Asymmetrical lower limb strength is a significant contributor to impaired walking abilities in people with multiple sclerosis (PwMS). Transcranial direct current stimulation (tDCS) may be an effective technique to enhance cortical excitability and increase neural drive to more-affected lower limbs. A sham-controlled, randomized, cross-over design was employed. Two women with MS underwent two 20 min sessions of either 3 mA tDCS or Sham before 20 min of treadmill walking at a self-selected speed. During walking, the participants were injected with the glucose analogue, [18F] fluorodeoxyglucose (FDG). Participants were then imaged to examine glucose metabolism and uptake asymmetries in the legs. Standardized uptake values (SUVs) were compared between the legs and asymmetry indices were calculated. Subject 2 was considered physically active (self-reported participating in at least 30 min of moderate-intensity physical activity on at least three days of the week for the last three months), while Subject 1 was physically inactive. In Subject 1, there was a decrease in SUVs at the left knee flexors, left upper leg, left and right plantar flexors, and left and right lower legs and SUVs in the knee extensors and dorsiflexors were considered symmetric after tDCS compared to Sham. Subject 2 showed an increase in SUVs at the left and right upper legs, right plantar flexors, and right lower leg with no muscle group changing asymmetry status. This study demonstrates that tDCS may increase neural drive to leg muscles and decrease glucose uptake during walking in PwMS with low physical activity levels.

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Re: Transcranial direct current stimulation and MS

Post by Petr75 » Fri Oct 30, 2020 12:25 pm

2020 Oct 20
Department of Neurology, NYU Langone Health, New York
Walking in multiple sclerosis improves with tDCS: a randomized, double-blind, sham-controlled study
https://pubmed.ncbi.nlm.nih.gov/33080122/


Abstract

Objective: To evaluate whether multiple sessions of transcranial direct current stimulation (tDCS) applied to the primary motor (M1) cortex paired with aerobic exercise can improve walking functions in multiple sclerosis (MS).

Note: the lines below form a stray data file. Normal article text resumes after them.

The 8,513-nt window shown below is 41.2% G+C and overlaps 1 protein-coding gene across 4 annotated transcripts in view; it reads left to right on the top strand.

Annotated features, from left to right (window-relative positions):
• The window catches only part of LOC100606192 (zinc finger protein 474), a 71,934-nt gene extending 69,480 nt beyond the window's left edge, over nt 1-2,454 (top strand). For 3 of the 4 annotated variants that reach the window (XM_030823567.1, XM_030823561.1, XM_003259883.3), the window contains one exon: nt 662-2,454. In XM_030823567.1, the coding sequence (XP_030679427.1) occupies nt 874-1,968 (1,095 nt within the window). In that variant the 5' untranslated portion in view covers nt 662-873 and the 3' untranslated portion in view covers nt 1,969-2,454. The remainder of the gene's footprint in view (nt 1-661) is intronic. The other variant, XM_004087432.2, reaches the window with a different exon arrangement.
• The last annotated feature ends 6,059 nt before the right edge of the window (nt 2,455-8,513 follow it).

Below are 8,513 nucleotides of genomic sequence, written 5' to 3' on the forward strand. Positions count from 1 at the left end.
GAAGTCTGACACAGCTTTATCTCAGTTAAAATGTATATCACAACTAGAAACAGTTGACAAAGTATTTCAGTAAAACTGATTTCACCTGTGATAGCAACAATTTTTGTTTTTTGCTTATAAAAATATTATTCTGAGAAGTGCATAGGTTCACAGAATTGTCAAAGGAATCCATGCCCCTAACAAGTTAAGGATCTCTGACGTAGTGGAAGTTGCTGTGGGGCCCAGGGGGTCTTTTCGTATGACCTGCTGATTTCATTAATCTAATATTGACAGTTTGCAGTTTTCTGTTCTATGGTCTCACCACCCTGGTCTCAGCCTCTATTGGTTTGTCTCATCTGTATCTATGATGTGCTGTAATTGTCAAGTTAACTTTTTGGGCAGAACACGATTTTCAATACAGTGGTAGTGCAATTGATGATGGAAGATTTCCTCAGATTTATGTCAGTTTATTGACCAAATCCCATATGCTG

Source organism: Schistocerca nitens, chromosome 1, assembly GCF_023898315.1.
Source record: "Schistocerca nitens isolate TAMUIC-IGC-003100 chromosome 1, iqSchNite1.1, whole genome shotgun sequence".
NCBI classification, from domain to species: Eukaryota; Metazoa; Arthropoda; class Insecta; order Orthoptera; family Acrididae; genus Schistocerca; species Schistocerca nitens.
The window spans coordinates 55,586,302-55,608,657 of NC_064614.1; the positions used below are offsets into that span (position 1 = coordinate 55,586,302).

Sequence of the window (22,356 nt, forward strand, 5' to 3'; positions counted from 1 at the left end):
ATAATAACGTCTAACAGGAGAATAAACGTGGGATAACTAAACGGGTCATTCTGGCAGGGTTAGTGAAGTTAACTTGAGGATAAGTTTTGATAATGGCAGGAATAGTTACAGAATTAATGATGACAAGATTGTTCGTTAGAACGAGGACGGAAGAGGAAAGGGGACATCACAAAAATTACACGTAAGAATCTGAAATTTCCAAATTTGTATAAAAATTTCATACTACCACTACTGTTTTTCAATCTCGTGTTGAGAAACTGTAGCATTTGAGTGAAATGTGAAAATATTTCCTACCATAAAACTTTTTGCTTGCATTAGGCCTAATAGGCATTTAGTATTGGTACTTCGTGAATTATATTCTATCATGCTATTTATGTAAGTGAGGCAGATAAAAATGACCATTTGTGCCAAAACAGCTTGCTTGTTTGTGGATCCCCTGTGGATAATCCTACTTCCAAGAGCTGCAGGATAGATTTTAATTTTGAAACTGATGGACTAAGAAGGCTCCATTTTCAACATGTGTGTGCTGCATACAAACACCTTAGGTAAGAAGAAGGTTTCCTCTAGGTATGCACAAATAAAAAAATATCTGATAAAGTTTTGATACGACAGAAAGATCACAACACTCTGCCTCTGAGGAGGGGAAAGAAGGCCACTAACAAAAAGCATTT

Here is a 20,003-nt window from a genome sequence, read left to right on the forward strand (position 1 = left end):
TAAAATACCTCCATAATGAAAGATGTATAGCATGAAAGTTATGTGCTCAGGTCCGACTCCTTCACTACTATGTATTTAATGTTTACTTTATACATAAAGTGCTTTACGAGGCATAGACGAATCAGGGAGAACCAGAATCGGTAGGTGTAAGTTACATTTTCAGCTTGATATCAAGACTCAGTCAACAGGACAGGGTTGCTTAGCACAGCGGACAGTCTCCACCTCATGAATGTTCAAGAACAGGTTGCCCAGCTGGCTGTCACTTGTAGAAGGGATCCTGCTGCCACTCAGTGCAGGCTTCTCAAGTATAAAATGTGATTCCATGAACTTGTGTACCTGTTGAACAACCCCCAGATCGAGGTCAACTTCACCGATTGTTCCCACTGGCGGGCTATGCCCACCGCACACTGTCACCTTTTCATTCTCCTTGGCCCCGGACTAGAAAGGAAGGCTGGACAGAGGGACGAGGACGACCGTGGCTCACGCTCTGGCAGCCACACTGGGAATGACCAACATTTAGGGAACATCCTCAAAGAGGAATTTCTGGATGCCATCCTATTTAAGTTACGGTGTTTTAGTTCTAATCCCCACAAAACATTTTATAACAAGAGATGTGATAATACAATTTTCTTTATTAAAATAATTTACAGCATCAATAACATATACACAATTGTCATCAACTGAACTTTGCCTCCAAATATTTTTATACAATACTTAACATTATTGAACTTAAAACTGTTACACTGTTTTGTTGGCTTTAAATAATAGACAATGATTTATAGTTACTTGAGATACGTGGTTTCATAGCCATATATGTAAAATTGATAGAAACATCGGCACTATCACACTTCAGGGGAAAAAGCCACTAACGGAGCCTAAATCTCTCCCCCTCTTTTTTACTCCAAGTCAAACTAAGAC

Methods: MS participants were recruited for a double-blind, parallel-arm, randomized, sham-controlled trial and assigned to 10 sessions (5 d/wk for 2 weeks) of either active or sham tDCS paired with unloaded cycling for 20 minutes. Stimulation was administered over the left M1 cortex (2.5 mA; anode over C3/cathode over FP2). Gait spatiotemporal parameters were assessed using a wearable inertial sensor (10-meter and 2-minute walking tests). Measurements were collected at baseline, end of tDCS intervention, and 4-week postintervention to test for duration of any benefits.

Results: A total of 15 participants completed the study, nine in the active and six in the sham condition. The active and sham groups were matched according to gender (50% vs. 40% female), neurologic disability (median EDSS 5.5 vs. 5), and age (mean 52.1 ± 12.9 vs. 53.7 ± 9.8 years). The active group had a significantly greater increase in gait speed (0.87 vs. 1.20 m/s, p < 0.001) and distance covered during the 2-minute walking test (118.53 vs. 133.06 m, p < 0.001) at intervention end compared to baseline. At 4-week follow-up, these improvements were maintained (baseline vs. follow-up: gait speed 0.87 vs. 1.18 m/s, p < 0.001; distance traveled 118.53 vs. 143.82 m, p < 0.001).

Interpretation: Multiple sessions of tDCS paired with aerobic exercise lead to cumulative and persisting improvements in walking and endurance in patients with MS.